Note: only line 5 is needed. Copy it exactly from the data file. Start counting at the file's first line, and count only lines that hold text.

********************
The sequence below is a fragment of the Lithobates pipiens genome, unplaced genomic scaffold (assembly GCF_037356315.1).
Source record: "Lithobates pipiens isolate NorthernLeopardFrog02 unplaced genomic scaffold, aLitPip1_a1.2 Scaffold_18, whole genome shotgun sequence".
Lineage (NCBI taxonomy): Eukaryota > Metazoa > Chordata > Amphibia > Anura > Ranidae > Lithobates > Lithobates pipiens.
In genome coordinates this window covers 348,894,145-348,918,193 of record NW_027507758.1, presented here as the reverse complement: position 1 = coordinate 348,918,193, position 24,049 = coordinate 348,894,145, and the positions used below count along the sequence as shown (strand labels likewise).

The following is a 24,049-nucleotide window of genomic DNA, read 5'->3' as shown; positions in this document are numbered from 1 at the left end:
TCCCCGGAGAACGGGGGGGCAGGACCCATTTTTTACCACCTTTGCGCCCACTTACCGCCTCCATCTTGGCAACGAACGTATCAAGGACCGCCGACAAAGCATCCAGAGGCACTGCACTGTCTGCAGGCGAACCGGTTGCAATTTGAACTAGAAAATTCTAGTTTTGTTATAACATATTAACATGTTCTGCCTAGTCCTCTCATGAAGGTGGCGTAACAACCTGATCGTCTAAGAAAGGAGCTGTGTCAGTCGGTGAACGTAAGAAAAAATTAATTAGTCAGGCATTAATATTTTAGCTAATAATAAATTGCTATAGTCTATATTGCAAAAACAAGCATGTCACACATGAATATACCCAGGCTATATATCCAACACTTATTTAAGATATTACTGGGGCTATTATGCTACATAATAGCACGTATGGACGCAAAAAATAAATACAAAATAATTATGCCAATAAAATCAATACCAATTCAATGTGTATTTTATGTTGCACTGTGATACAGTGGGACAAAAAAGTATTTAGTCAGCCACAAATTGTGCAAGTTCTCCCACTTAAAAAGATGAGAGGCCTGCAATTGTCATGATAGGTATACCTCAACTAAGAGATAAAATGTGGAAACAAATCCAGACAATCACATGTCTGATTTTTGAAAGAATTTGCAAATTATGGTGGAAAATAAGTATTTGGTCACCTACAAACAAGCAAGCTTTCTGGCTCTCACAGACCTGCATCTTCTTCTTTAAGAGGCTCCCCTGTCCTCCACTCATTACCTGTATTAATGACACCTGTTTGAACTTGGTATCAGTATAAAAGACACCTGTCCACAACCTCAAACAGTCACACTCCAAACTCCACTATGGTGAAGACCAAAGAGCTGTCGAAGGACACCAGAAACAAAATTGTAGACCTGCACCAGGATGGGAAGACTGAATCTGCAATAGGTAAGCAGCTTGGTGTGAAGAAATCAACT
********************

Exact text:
The following is a 24,049-nucleotide window of genomic DNA, read 5'->3' as shown; positions in this document are numbered from 1 at the left end: